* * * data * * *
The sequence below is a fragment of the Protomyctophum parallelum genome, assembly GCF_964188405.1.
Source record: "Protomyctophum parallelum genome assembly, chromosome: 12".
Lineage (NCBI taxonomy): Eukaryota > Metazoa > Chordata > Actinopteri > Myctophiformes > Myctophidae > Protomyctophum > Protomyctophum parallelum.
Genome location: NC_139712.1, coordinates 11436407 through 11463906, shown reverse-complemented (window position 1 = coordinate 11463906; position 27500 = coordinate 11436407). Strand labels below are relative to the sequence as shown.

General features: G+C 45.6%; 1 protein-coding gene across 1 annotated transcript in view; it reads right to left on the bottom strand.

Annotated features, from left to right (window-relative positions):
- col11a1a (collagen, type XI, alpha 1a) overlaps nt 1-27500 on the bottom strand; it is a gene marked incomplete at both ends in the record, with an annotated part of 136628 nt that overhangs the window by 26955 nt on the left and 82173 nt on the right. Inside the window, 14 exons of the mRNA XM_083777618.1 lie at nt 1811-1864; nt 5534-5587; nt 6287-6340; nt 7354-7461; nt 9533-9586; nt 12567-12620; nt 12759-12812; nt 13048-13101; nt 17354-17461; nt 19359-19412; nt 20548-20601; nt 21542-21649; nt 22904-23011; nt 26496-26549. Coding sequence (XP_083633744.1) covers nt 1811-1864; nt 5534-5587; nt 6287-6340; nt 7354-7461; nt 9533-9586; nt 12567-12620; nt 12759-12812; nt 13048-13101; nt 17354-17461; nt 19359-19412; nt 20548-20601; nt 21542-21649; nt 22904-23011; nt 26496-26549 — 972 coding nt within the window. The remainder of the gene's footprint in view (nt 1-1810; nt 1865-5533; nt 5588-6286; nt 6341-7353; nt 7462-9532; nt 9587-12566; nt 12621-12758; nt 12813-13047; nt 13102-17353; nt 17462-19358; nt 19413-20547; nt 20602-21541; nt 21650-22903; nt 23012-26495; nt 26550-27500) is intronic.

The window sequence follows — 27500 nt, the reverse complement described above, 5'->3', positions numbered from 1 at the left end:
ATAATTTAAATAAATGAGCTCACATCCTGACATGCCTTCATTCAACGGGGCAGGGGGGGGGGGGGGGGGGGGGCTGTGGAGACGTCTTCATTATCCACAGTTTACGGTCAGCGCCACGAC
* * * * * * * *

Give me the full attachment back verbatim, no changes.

The sequence below is a fragment of the Protomyctophum parallelum genome, assembly GCF_964188405.1.
Source record: "Protomyctophum parallelum genome assembly, chromosome: 12".
Lineage (NCBI taxonomy): Eukaryota > Metazoa > Chordata > Actinopteri > Myctophiformes > Myctophidae > Protomyctophum > Protomyctophum parallelum.
Genome location: NC_139712.1, coordinates 11436407 through 11463906, shown reverse-complemented (window position 1 = coordinate 11463906; position 27500 = coordinate 11436407). Strand labels below are relative to the sequence as shown.

General features: G+C 45.6%; 1 protein-coding gene across 1 annotated transcript in view; it reads right to left on the bottom strand.

Annotated features, from left to right (window-relative positions):
- col11a1a (collagen, type XI, alpha 1a) overlaps nt 1-27500 on the bottom strand; it is a gene marked incomplete at both ends in the record, with an annotated part of 136628 nt that overhangs the window by 26955 nt on the left and 82173 nt on the right. Inside the window, 14 exons of the mRNA XM_083777618.1 lie at nt 1811-1864; nt 5534-5587; nt 6287-6340; nt 7354-7461; nt 9533-9586; nt 12567-12620; nt 12759-12812; nt 13048-13101; nt 17354-17461; nt 19359-19412; nt 20548-20601; nt 21542-21649; nt 22904-23011; nt 26496-26549. Coding sequence (XP_083633744.1) covers nt 1811-1864; nt 5534-5587; nt 6287-6340; nt 7354-7461; nt 9533-9586; nt 12567-12620; nt 12759-12812; nt 13048-13101; nt 17354-17461; nt 19359-19412; nt 20548-20601; nt 21542-21649; nt 22904-23011; nt 26496-26549 — 972 coding nt within the window. The remainder of the gene's footprint in view (nt 1-1810; nt 1865-5533; nt 5588-6286; nt 6341-7353; nt 7462-9532; nt 9587-12566; nt 12621-12758; nt 12813-13047; nt 13102-17353; nt 17462-19358; nt 19413-20547; nt 20602-21541; nt 21650-22903; nt 23012-26495; nt 26550-27500) is intronic.

The window sequence follows — 27500 nt, the reverse complement described above, 5'->3', positions numbered from 1 at the left end:
ATAATTTAAATAAATGAGCTCACATCCTGACATGCCTTCATTCAACGGGGCAGGGGGGGGGGGGGGGGGGGGGCTGTGGAGACGTCTTCATTATCCACAGTTTACGGTCAGCGCCACGAC